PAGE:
Gbajabiamila -1999 constitution falls short of national standards

Written by on June 1, 2021

The Speaker of the House of Representatives, Femi Gbajabiamila, has listed the issues with the 1999 Constitution presently run by Nigeria, saying the law was hurriedly
put together and falls short of the required standards.

Gbajabiamila said this in Lagos on Tuesday at the public hearing organised by the House’ Special Committee on the Review of the Constitution.

The Speaker noted that the hearing was part of a deliberate effort by the National Assembly to seek the guidance and support of citizens towards amending the
Constitution.

He also noted that it was not the first time the parliament had undertaken such a task, “but this may very well be the most important constitutional amendment process in
our nation’s recent history because the decisions we make now will have far-reaching consequences for the future of Nigeria.”

Gbajabiamila said, “A nation’s Constitution is the foundation of its existence. It is supposed to set the terms of our nationhood and define who we are in a manner that
reflects both our common truths and highest aspirations. Our constitution falls short of this standard because the 1999 Constitution is the product of a hurried national
compromise that we entered into two decades ago in order to ensure that the military returned to the barracks and that we returned to democratic government.

“It was always the intention that we will one day as one people and one nation, return to amend this document so that it gives voice to the yearnings of the Nigerian
people and sets out in clear details how we intend to achieve the shared ambitions of our nationhood. Providence has cast upon the 9th National Assembly the
responsibility to write such a constitution for the Nigerian people.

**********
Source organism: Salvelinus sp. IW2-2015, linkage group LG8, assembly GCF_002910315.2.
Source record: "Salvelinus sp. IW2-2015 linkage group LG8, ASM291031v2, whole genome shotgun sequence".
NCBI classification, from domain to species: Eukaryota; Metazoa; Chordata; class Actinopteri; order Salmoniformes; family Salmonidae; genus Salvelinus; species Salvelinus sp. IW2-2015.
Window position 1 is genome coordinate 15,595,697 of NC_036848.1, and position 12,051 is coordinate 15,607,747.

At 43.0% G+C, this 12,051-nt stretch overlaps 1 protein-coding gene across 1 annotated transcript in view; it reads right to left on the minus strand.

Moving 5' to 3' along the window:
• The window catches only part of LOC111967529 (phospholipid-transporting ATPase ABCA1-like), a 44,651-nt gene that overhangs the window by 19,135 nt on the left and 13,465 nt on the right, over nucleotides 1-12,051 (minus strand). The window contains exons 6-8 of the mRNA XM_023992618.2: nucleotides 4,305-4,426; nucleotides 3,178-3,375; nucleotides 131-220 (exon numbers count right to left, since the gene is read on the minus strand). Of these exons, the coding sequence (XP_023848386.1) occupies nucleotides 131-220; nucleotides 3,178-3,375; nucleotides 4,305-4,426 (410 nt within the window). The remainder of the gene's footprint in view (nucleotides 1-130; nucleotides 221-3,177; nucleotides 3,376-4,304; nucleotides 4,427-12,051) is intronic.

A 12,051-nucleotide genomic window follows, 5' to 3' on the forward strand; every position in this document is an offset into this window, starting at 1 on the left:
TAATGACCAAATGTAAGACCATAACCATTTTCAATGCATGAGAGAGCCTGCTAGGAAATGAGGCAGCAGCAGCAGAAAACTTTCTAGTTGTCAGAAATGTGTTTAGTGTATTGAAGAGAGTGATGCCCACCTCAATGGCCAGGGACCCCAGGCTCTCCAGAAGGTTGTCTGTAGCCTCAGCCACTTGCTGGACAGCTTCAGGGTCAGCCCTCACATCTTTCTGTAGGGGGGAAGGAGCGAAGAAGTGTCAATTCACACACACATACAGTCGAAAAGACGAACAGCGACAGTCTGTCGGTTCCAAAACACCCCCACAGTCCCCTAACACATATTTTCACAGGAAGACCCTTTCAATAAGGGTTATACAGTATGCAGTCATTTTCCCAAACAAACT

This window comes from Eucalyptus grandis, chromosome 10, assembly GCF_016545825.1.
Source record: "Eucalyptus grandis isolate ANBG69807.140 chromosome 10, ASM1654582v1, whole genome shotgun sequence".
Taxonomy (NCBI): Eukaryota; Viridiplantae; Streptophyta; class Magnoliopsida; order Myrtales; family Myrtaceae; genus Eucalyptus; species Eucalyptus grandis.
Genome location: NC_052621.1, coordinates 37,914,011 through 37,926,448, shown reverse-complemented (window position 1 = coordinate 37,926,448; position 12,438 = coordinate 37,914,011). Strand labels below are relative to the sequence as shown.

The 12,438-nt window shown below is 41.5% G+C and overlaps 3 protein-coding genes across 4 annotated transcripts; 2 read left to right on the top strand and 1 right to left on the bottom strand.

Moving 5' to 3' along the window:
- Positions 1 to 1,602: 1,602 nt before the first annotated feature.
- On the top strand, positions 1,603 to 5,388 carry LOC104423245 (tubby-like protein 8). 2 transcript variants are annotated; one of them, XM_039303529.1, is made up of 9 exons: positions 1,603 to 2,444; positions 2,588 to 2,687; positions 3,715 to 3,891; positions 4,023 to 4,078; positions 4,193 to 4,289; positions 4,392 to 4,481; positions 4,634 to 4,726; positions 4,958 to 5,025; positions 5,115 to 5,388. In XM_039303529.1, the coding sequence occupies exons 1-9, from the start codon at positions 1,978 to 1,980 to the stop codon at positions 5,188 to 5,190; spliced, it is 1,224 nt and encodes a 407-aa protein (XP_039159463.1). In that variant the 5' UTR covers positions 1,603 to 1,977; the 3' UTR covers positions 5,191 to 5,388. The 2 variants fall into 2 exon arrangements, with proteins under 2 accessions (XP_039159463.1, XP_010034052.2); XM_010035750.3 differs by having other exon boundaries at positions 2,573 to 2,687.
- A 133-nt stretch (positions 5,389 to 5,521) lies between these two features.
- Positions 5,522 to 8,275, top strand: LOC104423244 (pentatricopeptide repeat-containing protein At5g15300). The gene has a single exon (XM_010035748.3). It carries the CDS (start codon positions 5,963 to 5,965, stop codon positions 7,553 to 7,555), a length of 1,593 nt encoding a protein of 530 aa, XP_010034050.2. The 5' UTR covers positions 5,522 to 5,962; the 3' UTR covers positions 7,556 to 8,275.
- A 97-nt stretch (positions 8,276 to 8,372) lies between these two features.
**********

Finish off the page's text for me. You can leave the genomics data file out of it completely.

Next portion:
“The foundational constitution of the United States of America deemed people of colour to be ‘less than’ and denied women the right to vote. It did not include any limits
on the President’s term of office and allowed for citizens to be denied the right to vote for failure to pay the ‘poll tax’.

“Twenty-seven reviews and amendments, over one hundred years cured these and other defects. No nation in the world has a perfect constitution, but we need a near
perfect constitution in Nigeria and we can achieve that through substantive amendments that significantly alter the character of our nation.”

The Speaker stated that the task before the lawmakers was now to use the process of review and amendment to devise a Constitution that resolves the issues of identity
and political structure, human rights and the administration of government, resource control, national security and “so much else that have fractured our nation and
hindered our progress and prosperity.”

He added that the National Assembly is to produce a Constitution that “turns the page on our past, yet heeds its many painful lessons.” While noting that it is not an easy
task, he stressed that it is a necessary and urgent one.

Gbajabiamila said, “We will not be able to deliver on this historic assignment if we restrict ourselves to tinkering around the edges of the constitution or by imposing upon
ourselves artificial redlines that restrict honest conversation.

“We will have failed in our mandate if the Constitution that emerges from this process continues to look to our past rather than reflect our present and speak to our future.
We have an opportunity for renewal, and we must seize it, or face the harsh judgment of history.

“Through this constitutional review process, we have it in our power to restructure our government to make it more effective, reorganise our politics to make it more
inclusive, enshrine efficient mechanisms for holding the institutions of state to account and put an end to the debilitating conflicts that even now continue to tear our nation
apart.

“We will do what is necessary to achieve these outcomes because all of us in the House of Representatives recognise that this moment in our history is fraught with
promise and peril, and the future of our country lies in our hands.”

 

 



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